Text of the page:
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common_problems_in_abortion-breast_cancer_studies [2015/10/19 11:30]
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common_problems_in_abortion-breast_cancer_studies [2017/05/16 07:52] (current)
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 Many design errors can skew the results of epidemiological [[studies_on_the_abortion-breast_cancer_link|studies]]. Some of these biases and problems include: Many design errors can skew the results of epidemiological [[studies_on_the_abortion-breast_cancer_link|studies]]. Some of these biases and problems include:
  
-=====1. Incomplete ​questionnairelow user responseunsuitable circumstances ​for obtaining data=====+=====1. Incomplete ​QuestionnaireLow User ResponseUnsuitable Circumstances ​for Obtaining Data=====
  
 In the Nurses Study II, the basis of the Michels study, over half of respondents did not completely answer the study’s question on induced and spontaneous abortion history. Rather than leaving these questions half-blank, the authors filled in the blank halves of their responses with “no.” The Brauner study relied on a national survey to which over 60 percent of those invited to participate declined. In the Nurses Study II, the basis of the Michels study, over half of respondents did not completely answer the study’s question on induced and spontaneous abortion history. Rather than leaving these questions half-blank, the authors filled in the blank halves of their responses with “no.” The Brauner study relied on a national survey to which over 60 percent of those invited to participate declined.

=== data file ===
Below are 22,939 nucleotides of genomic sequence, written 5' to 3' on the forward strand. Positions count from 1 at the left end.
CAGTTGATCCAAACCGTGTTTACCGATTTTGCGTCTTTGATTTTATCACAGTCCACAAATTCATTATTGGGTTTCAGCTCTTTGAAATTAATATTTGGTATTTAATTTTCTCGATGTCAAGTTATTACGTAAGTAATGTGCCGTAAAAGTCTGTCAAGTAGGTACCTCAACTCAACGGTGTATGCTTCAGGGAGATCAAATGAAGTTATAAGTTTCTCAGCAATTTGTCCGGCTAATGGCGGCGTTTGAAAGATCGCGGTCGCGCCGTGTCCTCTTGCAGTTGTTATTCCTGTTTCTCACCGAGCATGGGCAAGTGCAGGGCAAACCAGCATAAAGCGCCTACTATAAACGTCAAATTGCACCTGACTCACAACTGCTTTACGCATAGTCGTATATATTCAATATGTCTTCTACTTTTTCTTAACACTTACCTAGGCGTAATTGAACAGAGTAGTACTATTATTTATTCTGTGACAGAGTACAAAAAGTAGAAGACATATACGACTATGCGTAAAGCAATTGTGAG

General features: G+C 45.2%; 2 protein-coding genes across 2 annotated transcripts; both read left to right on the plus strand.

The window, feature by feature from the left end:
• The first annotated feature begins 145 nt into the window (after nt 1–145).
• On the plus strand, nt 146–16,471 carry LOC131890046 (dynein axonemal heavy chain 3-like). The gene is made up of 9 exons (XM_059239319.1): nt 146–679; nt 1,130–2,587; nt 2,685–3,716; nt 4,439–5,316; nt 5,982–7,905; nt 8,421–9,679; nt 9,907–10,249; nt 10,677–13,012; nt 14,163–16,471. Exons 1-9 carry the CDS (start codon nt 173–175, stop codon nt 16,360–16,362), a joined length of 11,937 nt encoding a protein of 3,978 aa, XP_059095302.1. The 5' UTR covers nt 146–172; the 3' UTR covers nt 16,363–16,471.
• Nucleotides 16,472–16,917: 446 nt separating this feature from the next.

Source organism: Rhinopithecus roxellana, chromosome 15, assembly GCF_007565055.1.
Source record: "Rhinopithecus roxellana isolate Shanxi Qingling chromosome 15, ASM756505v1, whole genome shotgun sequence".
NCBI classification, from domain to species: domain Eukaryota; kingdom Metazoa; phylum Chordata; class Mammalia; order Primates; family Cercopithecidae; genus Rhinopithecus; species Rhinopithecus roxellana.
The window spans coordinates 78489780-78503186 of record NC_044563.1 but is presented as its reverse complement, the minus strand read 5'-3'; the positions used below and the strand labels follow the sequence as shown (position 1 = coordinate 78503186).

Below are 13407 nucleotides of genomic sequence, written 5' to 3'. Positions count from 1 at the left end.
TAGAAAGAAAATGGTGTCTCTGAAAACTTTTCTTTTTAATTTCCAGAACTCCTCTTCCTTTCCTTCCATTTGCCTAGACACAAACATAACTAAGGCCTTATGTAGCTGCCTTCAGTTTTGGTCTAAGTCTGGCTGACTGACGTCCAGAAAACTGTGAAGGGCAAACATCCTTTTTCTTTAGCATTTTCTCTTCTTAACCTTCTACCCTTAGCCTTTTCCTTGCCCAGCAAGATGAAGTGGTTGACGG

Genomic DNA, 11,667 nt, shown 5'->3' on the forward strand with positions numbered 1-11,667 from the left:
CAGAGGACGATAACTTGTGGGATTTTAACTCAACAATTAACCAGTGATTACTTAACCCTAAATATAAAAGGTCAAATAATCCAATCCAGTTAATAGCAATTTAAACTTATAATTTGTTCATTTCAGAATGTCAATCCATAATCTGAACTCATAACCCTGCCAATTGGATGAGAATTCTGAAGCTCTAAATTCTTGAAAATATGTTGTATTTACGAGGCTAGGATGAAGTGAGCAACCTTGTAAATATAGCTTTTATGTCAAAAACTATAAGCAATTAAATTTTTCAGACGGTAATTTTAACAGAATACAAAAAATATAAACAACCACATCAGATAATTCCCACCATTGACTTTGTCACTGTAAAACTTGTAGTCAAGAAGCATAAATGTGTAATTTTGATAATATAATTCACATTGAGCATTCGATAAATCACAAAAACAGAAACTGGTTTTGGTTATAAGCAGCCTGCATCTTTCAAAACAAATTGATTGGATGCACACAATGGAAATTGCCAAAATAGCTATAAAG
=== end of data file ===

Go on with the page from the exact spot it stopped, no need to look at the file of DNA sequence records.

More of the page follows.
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 =====2. Health/ Survivor bias===== =====2. Health/ Survivor bias=====